Primary Prevention

Aspirin

The use of ASA in patients with no history of stroke or ischemic heart disease reduced the incidence of nonfatal myocardial infarction (MI) but not of stroke. A meta-analysis of eight trials found that the risk of stroke, especially hemorrhagic stroke, was slightly

increased with ASA use. Major bleeding risk was also increased with ASA use. The

Women's Health Study evaluated over 38,000 women and found a benefit with ASA

use in high-risk women 65 years and older. A recent meta-analysis found a higher risk of hemorrhagic stroke in men and a greater risk of major bleeding in both men and

women. Primary prevention guidelines recommend ASA use in older women who are at high-risk for stroke; however, the benefit must be weighed against the risk of major bleeding. No benefit and potentially more risk of hemorrhagic stroke has been found in men, therefore, ASA is not recommended in this group.28

Statin Therapy

Dyslipidemia has not previously been identified as an independent risk factor for stroke; however, recent studies have found a relationship between total cholesterol

levels and stroke rate. Statin use may reduce the incidence of a first stroke in high-

risk patients (e.g., hypertension, coronary heart disease, or diabetes) including patients with normal lipid levels. Stroke risk was decreased by 27% to 32% overall in large 29 30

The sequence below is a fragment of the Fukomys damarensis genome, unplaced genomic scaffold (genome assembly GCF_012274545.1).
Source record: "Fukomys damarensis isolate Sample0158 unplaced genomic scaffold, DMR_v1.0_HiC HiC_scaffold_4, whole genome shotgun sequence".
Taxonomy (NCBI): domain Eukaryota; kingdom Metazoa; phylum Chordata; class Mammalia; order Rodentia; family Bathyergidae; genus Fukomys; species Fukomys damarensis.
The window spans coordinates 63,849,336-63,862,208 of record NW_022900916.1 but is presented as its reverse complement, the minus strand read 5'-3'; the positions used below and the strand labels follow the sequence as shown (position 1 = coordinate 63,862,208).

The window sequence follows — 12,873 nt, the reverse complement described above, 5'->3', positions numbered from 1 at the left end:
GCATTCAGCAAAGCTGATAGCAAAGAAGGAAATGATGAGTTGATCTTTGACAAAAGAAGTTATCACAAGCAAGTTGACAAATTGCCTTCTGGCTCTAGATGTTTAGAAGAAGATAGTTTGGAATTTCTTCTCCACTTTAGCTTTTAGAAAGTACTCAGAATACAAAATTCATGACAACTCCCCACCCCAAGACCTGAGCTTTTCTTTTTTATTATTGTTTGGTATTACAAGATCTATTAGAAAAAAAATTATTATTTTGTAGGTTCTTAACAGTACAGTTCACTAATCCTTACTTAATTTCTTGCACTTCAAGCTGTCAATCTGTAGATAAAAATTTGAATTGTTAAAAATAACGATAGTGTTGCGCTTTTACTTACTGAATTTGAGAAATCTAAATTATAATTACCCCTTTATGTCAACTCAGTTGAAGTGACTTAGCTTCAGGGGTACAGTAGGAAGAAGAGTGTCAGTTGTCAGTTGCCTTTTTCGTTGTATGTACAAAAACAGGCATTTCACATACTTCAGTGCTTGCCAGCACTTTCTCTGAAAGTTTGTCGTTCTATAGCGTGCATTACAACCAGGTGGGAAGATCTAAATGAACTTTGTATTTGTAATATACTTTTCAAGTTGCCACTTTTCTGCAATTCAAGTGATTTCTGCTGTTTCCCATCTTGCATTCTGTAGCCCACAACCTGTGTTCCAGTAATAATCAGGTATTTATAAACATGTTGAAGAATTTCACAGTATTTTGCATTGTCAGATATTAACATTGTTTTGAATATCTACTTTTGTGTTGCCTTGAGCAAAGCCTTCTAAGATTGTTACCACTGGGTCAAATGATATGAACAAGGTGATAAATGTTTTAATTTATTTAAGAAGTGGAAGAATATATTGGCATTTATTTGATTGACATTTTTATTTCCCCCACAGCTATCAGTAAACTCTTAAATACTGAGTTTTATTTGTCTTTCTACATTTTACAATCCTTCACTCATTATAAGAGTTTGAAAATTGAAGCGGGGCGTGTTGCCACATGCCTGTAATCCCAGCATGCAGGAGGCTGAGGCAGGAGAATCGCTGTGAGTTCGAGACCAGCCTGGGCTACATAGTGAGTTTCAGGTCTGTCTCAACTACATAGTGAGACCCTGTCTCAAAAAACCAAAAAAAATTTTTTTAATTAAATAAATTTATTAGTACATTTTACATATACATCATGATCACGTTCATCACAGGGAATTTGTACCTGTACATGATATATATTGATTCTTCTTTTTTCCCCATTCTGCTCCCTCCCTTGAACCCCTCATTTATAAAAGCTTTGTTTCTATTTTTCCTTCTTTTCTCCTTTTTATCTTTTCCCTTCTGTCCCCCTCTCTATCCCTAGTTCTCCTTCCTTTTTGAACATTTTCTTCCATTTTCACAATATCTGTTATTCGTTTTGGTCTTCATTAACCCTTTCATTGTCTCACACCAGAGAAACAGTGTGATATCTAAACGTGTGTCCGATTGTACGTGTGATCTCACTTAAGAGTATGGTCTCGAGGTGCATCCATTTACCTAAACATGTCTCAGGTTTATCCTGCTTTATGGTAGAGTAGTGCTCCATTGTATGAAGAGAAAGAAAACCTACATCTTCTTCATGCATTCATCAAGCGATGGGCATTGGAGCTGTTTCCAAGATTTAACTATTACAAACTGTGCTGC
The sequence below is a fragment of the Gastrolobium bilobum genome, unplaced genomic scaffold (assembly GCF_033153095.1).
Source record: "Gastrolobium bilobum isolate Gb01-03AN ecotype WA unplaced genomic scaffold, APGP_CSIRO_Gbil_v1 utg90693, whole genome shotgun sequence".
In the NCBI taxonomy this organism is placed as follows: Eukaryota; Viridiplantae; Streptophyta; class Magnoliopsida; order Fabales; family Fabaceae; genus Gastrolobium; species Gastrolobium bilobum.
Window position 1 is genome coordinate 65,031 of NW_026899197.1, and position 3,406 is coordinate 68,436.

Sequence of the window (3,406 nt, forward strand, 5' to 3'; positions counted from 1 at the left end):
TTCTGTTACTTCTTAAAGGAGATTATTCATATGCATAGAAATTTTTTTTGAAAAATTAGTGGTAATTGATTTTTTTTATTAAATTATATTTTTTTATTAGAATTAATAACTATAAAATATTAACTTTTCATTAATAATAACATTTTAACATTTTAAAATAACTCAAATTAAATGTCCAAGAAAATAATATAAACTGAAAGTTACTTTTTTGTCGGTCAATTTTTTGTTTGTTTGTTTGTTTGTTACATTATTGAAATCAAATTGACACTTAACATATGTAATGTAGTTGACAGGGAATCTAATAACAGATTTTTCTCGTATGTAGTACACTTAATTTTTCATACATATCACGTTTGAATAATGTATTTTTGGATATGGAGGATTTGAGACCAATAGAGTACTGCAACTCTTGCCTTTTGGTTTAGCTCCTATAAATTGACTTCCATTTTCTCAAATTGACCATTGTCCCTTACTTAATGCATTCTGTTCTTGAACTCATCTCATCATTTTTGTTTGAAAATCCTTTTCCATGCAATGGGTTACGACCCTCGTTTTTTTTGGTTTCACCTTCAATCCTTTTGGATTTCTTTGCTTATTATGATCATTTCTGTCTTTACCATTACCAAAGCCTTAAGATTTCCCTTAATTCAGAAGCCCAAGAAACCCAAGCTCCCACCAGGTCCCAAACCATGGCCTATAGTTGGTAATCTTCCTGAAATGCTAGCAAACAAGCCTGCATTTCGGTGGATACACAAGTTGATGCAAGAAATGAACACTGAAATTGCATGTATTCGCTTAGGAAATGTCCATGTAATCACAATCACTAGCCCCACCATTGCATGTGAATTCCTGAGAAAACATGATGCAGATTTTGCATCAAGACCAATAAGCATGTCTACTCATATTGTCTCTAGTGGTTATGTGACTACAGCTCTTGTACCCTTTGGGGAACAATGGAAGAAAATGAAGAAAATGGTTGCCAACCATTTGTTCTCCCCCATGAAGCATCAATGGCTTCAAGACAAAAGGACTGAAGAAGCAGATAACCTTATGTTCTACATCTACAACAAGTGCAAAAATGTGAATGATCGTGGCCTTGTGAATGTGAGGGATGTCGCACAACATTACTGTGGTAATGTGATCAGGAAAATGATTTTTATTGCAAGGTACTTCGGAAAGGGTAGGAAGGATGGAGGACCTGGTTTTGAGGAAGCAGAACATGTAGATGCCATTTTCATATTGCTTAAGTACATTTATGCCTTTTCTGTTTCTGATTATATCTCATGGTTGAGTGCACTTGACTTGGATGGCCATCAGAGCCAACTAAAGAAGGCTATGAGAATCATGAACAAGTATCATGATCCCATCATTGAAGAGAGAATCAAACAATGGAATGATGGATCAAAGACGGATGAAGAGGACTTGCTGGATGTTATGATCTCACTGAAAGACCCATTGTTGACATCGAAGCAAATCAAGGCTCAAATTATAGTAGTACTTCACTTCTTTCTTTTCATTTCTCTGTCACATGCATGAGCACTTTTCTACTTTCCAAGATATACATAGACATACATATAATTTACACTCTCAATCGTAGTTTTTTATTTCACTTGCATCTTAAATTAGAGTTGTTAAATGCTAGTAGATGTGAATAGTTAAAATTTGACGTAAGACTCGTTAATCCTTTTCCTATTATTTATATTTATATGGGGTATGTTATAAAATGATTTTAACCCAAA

clinical trials. ' Patients with a history of MI, coronary artery disease (CAD), elev ated lipid levels, diabetes, and other risk factors benefit from treatment with a lipid-lowering agent including patients with normal lipid levels.

BP Management

Lowering BP in patients who are hypertensive has been shown to reduce the relative

risk of stroke, both ischemic and hemorrhagic, by 35% to 44%. All patients should have their BP monitored and controlled appropriately based on current guidelines for

BP management. Reduction in BP is the main goal as one agent has not been clearly shown to be more beneficial than any other for the primary prevention of stroke.

Smoking Cessation

The relationship between smoking and both ischemic and hemorrhagic stroke is clear. Patients should be assisted and encouraged in smoking cessation as the stroke risk after cessation has been shown to decline over time. Effective treatment options are available including counseling, nicotine replacement products, and oral agents.

Other Treatments

A number of other disease states and lifestyle factors should be addressed as primary prevention of stroke. Atrial fibrillation is an important and well documented risk for stroke. See Chapter 9 for information on stroke prevention in atrial fibrillation. Diabetes, carotid stenosis, cardiac disease, obesity, and physical inactivity are other risks that should be assessed and managed appropriately.

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